Theoretical studies of terrestrial gamma flashes and relativistic
runaway electrons
Nikolai G. Lehtinen, Brant E. Carlson, Umran S. Inan and Timothy
F. Bell
STAR Laboratory, Stanford University, Stanford, CA 94305
The terrestrial gamma-ray flashes (TGF) were discovered by BATSE
detector on Compton Gamma Ray Observatory (CGRO) satellite, which
recorded a total of ~76 of them, at an average rate of once per
month. At present time, they are observed by Reuven Ramaty High Energy
Solar Spectroscopic Imager (RHESSI) satellite at a rate of 10-20 per
month. The TGF are observed in regions with high lightning activity
and many of them have been associated with lightning discharges. We
investigate the hypothesis of TGF production by relativistic runaway
electron avalanche (RREA). The initial seed for the avalanche is
provided by high-energy cosmic rays. The relativistic runaway
electrons are accelerated by a combined action of the electromagnetic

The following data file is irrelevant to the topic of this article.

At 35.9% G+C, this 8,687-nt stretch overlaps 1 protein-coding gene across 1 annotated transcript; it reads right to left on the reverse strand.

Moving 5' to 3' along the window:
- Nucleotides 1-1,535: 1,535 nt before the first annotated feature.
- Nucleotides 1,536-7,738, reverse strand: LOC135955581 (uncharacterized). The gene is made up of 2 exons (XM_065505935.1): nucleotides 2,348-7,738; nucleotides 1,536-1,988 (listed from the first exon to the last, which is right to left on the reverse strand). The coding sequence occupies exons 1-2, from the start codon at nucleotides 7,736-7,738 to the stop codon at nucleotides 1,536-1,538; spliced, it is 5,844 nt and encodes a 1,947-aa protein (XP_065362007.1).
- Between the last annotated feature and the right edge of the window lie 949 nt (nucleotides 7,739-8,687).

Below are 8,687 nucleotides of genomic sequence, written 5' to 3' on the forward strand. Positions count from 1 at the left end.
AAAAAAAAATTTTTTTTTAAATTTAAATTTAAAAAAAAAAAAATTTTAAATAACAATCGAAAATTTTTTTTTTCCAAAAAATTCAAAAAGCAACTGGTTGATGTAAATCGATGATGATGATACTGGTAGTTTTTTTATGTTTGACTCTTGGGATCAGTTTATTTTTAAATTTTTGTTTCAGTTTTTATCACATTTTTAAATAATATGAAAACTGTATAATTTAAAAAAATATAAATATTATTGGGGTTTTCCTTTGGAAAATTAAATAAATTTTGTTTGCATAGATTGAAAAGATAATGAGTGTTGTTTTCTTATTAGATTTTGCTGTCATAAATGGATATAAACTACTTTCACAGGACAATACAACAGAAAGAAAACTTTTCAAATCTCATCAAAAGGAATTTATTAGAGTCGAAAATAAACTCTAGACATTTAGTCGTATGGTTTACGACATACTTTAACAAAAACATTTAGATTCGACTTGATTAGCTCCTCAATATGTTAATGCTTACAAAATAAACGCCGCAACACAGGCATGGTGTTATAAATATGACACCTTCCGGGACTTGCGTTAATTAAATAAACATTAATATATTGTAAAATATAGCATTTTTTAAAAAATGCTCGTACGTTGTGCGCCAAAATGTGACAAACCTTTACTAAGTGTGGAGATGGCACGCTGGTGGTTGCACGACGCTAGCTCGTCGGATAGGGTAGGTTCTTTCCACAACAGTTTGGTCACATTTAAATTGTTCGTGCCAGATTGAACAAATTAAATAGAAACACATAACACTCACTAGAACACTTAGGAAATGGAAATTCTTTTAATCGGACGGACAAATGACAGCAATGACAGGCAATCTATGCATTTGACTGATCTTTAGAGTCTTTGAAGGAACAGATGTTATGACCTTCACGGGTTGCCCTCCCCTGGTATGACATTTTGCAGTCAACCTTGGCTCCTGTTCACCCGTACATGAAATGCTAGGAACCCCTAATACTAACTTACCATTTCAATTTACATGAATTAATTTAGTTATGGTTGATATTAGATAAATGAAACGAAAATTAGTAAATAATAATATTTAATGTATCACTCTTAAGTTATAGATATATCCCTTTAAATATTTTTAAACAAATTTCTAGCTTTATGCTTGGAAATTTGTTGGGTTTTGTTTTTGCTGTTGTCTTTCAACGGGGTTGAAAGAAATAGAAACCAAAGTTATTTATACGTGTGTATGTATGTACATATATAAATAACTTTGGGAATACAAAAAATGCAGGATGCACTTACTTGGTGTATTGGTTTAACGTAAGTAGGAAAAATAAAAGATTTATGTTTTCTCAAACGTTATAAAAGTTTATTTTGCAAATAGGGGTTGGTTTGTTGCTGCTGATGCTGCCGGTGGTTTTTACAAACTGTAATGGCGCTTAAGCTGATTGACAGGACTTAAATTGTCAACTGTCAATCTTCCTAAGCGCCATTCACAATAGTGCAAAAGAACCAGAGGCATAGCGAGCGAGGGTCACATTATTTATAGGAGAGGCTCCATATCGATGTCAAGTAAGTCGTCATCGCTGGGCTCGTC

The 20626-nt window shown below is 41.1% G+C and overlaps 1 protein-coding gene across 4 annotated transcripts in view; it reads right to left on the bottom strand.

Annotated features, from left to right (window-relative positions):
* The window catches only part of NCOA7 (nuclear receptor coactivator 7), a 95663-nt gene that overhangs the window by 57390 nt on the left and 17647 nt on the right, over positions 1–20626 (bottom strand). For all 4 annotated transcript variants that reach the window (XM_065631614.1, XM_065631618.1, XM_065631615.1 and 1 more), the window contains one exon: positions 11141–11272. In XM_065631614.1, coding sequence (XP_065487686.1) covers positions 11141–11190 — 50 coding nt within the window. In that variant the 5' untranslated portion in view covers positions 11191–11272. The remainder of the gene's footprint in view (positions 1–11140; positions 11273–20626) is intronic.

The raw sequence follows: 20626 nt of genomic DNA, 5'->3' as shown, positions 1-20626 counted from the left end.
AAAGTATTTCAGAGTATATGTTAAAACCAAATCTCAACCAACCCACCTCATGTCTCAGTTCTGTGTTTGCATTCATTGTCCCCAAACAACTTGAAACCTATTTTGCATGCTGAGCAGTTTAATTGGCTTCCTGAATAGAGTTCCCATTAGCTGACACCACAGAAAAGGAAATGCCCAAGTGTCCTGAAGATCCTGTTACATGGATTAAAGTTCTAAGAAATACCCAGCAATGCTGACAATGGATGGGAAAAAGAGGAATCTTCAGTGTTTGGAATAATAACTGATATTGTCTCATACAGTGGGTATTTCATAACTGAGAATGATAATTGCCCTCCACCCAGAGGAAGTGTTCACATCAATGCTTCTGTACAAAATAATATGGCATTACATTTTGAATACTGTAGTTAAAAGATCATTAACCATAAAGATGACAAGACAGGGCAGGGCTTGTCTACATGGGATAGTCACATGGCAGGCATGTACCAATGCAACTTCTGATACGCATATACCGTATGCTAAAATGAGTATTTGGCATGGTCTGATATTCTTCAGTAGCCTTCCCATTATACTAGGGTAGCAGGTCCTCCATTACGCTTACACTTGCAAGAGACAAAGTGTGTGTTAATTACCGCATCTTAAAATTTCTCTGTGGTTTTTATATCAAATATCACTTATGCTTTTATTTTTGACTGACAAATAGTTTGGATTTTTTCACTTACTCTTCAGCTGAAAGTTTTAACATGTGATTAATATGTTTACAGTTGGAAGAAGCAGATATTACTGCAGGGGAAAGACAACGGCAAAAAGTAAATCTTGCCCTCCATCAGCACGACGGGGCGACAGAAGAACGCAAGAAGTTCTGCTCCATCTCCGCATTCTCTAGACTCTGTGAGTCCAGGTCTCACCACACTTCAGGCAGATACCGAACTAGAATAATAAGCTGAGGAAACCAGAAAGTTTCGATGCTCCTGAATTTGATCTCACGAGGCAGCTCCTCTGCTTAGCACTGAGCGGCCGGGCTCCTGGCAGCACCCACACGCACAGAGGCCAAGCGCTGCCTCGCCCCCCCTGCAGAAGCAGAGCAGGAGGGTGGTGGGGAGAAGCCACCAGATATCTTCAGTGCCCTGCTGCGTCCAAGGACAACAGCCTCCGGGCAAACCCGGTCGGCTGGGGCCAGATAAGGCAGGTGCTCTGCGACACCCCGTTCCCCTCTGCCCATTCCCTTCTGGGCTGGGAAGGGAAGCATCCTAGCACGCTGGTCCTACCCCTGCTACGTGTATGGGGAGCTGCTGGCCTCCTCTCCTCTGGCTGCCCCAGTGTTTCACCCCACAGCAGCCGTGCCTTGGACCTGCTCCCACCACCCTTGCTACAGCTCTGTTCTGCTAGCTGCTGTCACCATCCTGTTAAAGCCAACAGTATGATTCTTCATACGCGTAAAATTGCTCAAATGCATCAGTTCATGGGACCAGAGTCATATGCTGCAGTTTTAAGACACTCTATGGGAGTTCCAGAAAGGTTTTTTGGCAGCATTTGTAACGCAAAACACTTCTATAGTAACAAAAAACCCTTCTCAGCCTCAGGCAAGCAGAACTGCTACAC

pulse (EMP) from a lightning return stroke and the post-discharge
quasi-electrostatic (QES) field above thunderclouds.
The runaway electron avalanche process is studied using Monte Carlo
simulations. The results include electron distributions and avalanche
growth rates and depend on the values of reduced electric and magnetic
fields and the angle between them. The calculated avalanche growth
rate and electron drift velocities are applied to a fluid model of the
avalanche above a thunderstorm, seeded by cosmic rays.
We investigate various parameters necessary for the production of a
detectable TGF, including the return stroke speed and maximum value,
the charge removed by a continuing current in the positive
cloud-to-ground discharge, and the dependence on the
pre-discharge atmosphere conductivity profile.
We compare the calculated gamma-ray emissions to the TGF observations,
and also investigate theoretically the possibility of optical and radio
emissions from the relativistic runaway electron avalanche.